My “business” actually started as a hobby and passion project. I began as a curriculum creator on TPT over a decade ago. I started a teacher blog as a way to connect with other teachers and promote my resources. I taught myself to build my own website and then built a few more for friends. Word of mouth took over and… here we are. My online business now provides a full-time income, I continue to grow year-over-year, and my calendar stays fully booked. But that didn’t happen over night. If you’re a new business owner wondering how on earth to get here too, these tips can help.
Before you can grow your business, the first step to online success is getting really clear on what you have to offer. The key is to find what you’re good, what you enjoy, and what there’s a market for. In addition to my website + branding business, I’ve personally sold curriculum on TPT, digital papers and clipart on Etsy, embroidered baby blankets locally, and even took a multi-million dollar nail art detour. Where you start doesn’t have to be where you end up, so don’t be afraid to experiment until you find the right fit!
Once you find your niche, it’s time to grow! How do you that? Through brand awareness. Brand awareness involves developing a presence (online and local, if applicable), connecting with your market, networking with other business owners, and effectively marketing your products or services whenever and wherever you can.
Here are some of the simplest ways to grow your business in order to turn your leads into loyal customers.
1. Understand SEO
SEO, SEO, SEO…. if it feels like I’m a broken record around here, I’m not! 😉 Yes, SEO is that important. Search Engine Optimization (SEO) is one of the most important ways to generate free organic leads. Every business needs a website, and every website can use SEO to boost their search results ranking to bring in more traffic. If learning SEO seems overwhelming, you’re not alone! That’s why I offer this super affordable crash course to get you started.
Mini course: SOS… SEO!
How To Help Your Website Show Up In Search Results
Take this DIY entry-level SEO course to start your website off on the right foot.
Your website should target the keywords that consumers search for most often when they look for content like yours. An educator’s website might use words or phrases that include curriculum, printables, engagement, or classroom management. Your keywords should be used in the URL of your site, in your titles, in your meta descriptions, and in your posts. Be careful not to overstuff, though. Your keywords should flow naturally within your content.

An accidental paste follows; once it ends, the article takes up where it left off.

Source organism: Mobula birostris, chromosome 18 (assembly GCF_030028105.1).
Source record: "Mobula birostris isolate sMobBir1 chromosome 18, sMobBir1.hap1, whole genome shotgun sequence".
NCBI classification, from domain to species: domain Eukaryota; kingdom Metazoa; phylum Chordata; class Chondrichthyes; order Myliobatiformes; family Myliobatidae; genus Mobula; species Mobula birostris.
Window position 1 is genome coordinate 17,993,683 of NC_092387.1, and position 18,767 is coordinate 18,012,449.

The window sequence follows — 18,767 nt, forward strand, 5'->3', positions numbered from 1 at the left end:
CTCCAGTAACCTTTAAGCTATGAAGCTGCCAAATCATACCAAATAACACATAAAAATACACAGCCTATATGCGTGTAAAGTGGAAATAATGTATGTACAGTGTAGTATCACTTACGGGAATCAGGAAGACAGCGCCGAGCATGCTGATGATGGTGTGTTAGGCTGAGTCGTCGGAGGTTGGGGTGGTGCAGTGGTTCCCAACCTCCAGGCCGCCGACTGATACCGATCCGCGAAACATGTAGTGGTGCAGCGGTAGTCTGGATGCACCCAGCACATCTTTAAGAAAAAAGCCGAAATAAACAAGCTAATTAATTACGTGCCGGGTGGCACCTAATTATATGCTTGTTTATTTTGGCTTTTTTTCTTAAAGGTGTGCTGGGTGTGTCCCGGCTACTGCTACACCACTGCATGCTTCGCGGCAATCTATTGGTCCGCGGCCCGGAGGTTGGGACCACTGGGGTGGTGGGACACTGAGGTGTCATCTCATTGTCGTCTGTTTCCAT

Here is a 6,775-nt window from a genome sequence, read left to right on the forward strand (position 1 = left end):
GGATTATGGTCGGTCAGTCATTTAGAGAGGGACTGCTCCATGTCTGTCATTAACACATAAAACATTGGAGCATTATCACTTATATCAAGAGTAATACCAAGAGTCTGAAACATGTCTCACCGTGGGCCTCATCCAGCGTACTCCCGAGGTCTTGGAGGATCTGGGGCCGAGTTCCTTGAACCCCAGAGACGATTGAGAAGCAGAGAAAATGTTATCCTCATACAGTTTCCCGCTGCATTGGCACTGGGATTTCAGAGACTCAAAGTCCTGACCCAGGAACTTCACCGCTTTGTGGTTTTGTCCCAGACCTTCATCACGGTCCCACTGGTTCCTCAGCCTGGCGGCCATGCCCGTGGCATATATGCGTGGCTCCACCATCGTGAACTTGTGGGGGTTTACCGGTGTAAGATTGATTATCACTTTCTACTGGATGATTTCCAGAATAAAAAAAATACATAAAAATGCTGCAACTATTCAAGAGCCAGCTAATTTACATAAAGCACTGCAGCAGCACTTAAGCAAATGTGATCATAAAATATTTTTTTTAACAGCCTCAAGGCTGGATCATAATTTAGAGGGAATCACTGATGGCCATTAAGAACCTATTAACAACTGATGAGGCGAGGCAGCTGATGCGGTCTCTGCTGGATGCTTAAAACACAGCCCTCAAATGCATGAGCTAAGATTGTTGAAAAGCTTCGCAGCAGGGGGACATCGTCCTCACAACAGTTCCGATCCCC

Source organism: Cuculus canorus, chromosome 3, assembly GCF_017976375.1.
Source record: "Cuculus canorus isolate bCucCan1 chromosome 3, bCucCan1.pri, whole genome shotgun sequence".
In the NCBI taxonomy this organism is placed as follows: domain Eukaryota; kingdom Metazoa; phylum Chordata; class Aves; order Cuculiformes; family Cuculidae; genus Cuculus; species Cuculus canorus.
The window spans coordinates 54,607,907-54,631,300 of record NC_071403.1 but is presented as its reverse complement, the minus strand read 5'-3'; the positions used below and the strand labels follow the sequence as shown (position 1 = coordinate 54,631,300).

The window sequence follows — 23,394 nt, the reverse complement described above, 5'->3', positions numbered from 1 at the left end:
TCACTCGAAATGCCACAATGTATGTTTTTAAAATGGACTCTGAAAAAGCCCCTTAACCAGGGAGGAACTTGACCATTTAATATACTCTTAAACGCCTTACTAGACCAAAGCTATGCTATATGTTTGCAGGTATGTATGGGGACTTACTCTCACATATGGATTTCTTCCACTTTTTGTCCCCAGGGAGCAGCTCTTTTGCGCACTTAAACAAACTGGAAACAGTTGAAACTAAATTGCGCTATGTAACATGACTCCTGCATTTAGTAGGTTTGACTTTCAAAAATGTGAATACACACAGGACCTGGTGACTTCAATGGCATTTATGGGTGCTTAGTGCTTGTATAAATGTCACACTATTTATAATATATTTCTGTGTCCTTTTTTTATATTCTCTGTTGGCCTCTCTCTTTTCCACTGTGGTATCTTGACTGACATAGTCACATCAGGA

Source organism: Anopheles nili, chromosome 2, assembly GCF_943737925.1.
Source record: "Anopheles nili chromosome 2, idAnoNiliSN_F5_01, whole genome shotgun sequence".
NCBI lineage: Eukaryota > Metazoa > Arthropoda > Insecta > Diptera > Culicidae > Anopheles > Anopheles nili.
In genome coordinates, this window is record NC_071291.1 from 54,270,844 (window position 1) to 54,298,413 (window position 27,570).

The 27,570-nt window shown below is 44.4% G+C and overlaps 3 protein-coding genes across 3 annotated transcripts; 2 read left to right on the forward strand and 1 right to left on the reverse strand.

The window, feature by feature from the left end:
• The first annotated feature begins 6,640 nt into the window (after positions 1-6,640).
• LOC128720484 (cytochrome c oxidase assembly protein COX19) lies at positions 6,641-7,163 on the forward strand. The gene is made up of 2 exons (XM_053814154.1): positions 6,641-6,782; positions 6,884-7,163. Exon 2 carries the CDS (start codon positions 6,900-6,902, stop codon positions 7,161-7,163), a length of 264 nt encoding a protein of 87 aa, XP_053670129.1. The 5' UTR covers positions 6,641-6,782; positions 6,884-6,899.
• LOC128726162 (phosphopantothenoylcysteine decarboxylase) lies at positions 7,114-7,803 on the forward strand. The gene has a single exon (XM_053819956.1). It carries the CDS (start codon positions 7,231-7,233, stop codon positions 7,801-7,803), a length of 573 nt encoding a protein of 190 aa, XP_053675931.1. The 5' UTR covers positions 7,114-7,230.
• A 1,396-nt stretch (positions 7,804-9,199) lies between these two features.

Your site should have internal links to funnel traffic within your own domain. If you want to see it in action, just take a quick glance at how many links I’ve already dropped in this post alone!
Your goal should be to keep people moving around your site long enough to convert their visits into subscribes or sales. Each of your pages should contain links to somewhere else on your site whether it’s to a blog post, a product, or a landing page.
It’s also important for other high-quality sites to carry links leading back to yours. You can network with other business owners to feature your products or posts on their site and offer to do the same for them (more on that is below).
Exploring affiliates is another option. As a consumer, I’ve personally been paid very well to write sponsored posts or share affiliate links. As a business owner, I’ve shared affiliate links with some of my clients to share a portion of any sales they’ve sent my way (more on this is also below).
Search your key words, name, business name, and website on popular search engines and see how your site and pages are ranking. Be sure to use incognito mode or other private browsing for the most accurate results.
Most people don’t look past the first page or two of search results, so you’ll want your site to be within the first few options they see. If you aren’t there, use Google Analytics and Google Search Console to see where you can adjust your keywords, titles, etc. to rank higher.